Sunday, June 24, 2007

A Scharffen Berger Birthday, and Other Chocolate Travels in San Francisco

A man named Thor--an all-American entrepreneur from Oklahoma--once put me up in his Spanish-style house in Guatemala. I lived there for three months, overstaying my welcome by at least two of them. But my saving grace may have been the hot chocolate I made every morning--by whisking one-ounce bars of Scharffen Berger chocolate (boxes of which I carefully nestled into my suitcase every time I came back from the States) into milk.

The above paragraph was my original opening for an essay about the chocolate scene in San Francisco. But the swift movement from the birthplace of chocolate in Central America to the Scharffen Berger headquarters in Berkeley within two type-written pages required a kind of literary gymnastics that I simply was not flexible enough to execute. That is, it just didn't work. I don't know whether it's working now, but--since this blog allows for unsupervised self-aggrandizing experimentation--I'm giving it another shot.

More than two years have gone by since those Guatemalan days that started with Scharffen Berger (which Thor, who can forge his own pronunciation out of words in any language, called "Schnarffen Berger"). But that particular brand of chocolate has remained a constant in my life. A couple of months ago, a Scharffen Berger publicist called me in New York to ask if I'd like to come to Berkeley as a guest of the company. The question marked a moment of personal and professional bliss. And since the proposed trip fell on the same week in June as my birthday, I accepted as a gift to myself. (Of course, the ethics of taking free travel perks from a company that you purport to write about objectively are intensely murky--intellectual food blogger Kate Hopkins of Accidental Hedonist recently initiated a very informative discussion of the matter).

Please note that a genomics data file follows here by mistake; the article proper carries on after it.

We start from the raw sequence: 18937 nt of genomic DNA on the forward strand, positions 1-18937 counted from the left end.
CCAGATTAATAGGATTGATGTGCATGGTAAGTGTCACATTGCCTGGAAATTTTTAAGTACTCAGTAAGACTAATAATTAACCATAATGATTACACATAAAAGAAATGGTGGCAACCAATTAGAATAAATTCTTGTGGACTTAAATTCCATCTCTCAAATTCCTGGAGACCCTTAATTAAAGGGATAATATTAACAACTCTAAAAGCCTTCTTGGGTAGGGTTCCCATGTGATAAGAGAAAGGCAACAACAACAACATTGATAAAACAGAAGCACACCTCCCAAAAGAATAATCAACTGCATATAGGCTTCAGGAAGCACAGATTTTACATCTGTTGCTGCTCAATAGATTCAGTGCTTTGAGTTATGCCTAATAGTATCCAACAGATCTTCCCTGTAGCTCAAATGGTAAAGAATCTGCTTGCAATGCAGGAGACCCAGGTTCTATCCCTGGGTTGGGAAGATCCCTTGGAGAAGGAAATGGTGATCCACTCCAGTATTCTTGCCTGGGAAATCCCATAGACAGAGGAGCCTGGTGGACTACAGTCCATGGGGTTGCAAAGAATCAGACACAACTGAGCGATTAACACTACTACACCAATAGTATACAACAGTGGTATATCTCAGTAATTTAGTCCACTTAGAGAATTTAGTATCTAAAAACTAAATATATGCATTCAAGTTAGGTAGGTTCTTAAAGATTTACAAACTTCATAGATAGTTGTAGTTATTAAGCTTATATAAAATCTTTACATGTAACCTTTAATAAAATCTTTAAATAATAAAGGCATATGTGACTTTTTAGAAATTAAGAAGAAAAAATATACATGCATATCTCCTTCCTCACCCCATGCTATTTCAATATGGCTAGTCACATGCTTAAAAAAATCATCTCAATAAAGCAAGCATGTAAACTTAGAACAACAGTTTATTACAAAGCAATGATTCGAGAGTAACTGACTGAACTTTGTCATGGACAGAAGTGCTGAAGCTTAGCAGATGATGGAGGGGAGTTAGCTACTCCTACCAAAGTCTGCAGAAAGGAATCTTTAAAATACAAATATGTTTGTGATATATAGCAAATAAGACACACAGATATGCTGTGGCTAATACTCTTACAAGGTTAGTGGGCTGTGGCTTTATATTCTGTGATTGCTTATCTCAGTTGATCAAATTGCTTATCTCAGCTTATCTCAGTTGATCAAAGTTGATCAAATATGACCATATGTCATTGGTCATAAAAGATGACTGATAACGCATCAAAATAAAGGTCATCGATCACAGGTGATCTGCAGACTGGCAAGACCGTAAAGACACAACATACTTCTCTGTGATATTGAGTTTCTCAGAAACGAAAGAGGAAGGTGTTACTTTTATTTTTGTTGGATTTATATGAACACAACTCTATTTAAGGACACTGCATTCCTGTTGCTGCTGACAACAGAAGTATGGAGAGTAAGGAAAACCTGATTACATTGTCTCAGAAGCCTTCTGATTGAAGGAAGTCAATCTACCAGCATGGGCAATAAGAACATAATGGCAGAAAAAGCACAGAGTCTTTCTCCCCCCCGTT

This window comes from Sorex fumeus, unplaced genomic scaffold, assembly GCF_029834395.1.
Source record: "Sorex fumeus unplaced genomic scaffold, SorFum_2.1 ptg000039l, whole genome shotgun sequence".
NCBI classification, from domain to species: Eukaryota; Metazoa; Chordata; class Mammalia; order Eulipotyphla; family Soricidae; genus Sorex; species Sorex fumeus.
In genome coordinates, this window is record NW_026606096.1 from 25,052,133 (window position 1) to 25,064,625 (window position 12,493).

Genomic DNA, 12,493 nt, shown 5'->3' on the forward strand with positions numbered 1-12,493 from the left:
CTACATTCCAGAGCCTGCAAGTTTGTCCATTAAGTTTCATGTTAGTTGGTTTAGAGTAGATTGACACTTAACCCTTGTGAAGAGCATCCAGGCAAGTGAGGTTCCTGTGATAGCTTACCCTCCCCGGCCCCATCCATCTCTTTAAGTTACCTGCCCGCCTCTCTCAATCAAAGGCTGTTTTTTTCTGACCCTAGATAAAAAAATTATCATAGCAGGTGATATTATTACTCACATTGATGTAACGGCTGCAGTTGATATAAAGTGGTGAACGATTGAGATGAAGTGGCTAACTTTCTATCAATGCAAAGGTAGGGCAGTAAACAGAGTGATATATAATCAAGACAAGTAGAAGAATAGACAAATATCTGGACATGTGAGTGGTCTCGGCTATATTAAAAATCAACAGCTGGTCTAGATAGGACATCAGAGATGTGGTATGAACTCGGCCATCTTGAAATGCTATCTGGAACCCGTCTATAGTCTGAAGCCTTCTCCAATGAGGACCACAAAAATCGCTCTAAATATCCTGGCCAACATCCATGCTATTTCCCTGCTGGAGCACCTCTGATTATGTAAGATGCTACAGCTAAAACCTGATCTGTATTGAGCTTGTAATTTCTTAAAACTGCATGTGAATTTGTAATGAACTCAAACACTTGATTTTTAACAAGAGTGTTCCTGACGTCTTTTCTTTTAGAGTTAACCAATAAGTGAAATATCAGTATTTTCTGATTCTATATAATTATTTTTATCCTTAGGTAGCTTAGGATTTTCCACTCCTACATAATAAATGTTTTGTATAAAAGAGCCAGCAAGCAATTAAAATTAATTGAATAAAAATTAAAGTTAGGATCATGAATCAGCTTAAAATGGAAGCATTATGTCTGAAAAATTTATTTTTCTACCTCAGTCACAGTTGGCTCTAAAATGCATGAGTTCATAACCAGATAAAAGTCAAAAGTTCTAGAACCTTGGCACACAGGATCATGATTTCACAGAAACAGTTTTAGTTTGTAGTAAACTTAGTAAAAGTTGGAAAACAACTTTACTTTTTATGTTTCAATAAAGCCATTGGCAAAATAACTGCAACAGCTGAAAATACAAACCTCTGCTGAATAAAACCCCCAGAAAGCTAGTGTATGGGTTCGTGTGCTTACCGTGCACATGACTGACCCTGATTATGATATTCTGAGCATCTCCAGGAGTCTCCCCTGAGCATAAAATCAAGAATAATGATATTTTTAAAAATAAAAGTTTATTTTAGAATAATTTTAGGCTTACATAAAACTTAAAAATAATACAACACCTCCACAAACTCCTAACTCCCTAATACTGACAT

To Berkeley, I went. After arriving at the San Francisco airport with journalists from various and sundry magazines a couple of weeks ago, I checked in at the Claremont Resort & Spa's big white house on a hill. I cradled a chocolate pudding made by resident pastry chef Claus Olsen in one hand and my luggage in the other and headed to my room, where I proceeded to call room service to ask for a spoon (a somewhat dubious request so close to the Tenderloin, a friend later told me).

The meals over the next three days spread out the freshest seasonal, local ingredients and played with chocolate's overlapping flavors. Not since I left Latin America have I known such gracious hospitality, have I suspended so fully my concern about who's going to pick up the check. During a reception at the San Francisco Ferry Building, I shared wasabi tobiko-topped bivalves from the Hog Island Oyster Company with Scharffen Berger marketing exec Liz Kaplan (who's so passionate about her job that she let me call her at home and offered to pick me up from the train station when I came for a factory tour last year), and I stumbled into a chocolate and wine tasting with a couple of fulltime oenophiles. Next, the captively energetic Elizabeth Falkner of Citizen Cake (pictured) prepared a dinner of short ribs with "mole de arbol y Scharffen Berger chocolate" while the rest of us, like guests at any good dinner party, set the table while sipping a Mourvedre, Grenache, and Syrah rose from Vie Winery. When John Scharffenberger produced two bottles of a potent tea-infused liqueur called Qi, there was no turning back.

The next day, we all stumbled our way over bags of Ghanaian and Venezuelan beans and around vintage German machinery at the Scharffen Berger factory in Berkeley (the company produces and packages chocolate there and at the old Joseph Schmidt factory). Founder Scharffenberger (seated) talked about European history and cacao fermentation for a while before introducing his heir-apparent, Brad Kintzer (standing; "When I met Brad," Scharffenberger said, "he had the same interest in botany that I did, the same interest in geography that I did, and I thought, these are the skills that a chocolate maker needs."). And then we indulged in endless quantities of the Scharffen Berger 70%-cacao blend, whose all-encompassing flavor is elegantly described by one chocolatier I know as "it's fruit, it's earth, it's coffee, it's coconut."

I packed up and came home to New York at the end of the week. San Francisco is a chocolate travel hub, and I plan to return again and again. I've visited the Bay Area three times in the last year (and, thanks to all the readers and friends who voted for me, I came marvellously close to winning a trip to cooking school in nearby Napa). And I already have another ticket in hand--in July, I'll be speaking at the premiere San Francisco Chocolate Salon--about Chocolate in Central America.

(Thor, thanks for giving me a place to crash. A box of Schnarffen Berger chocolate is on the way.)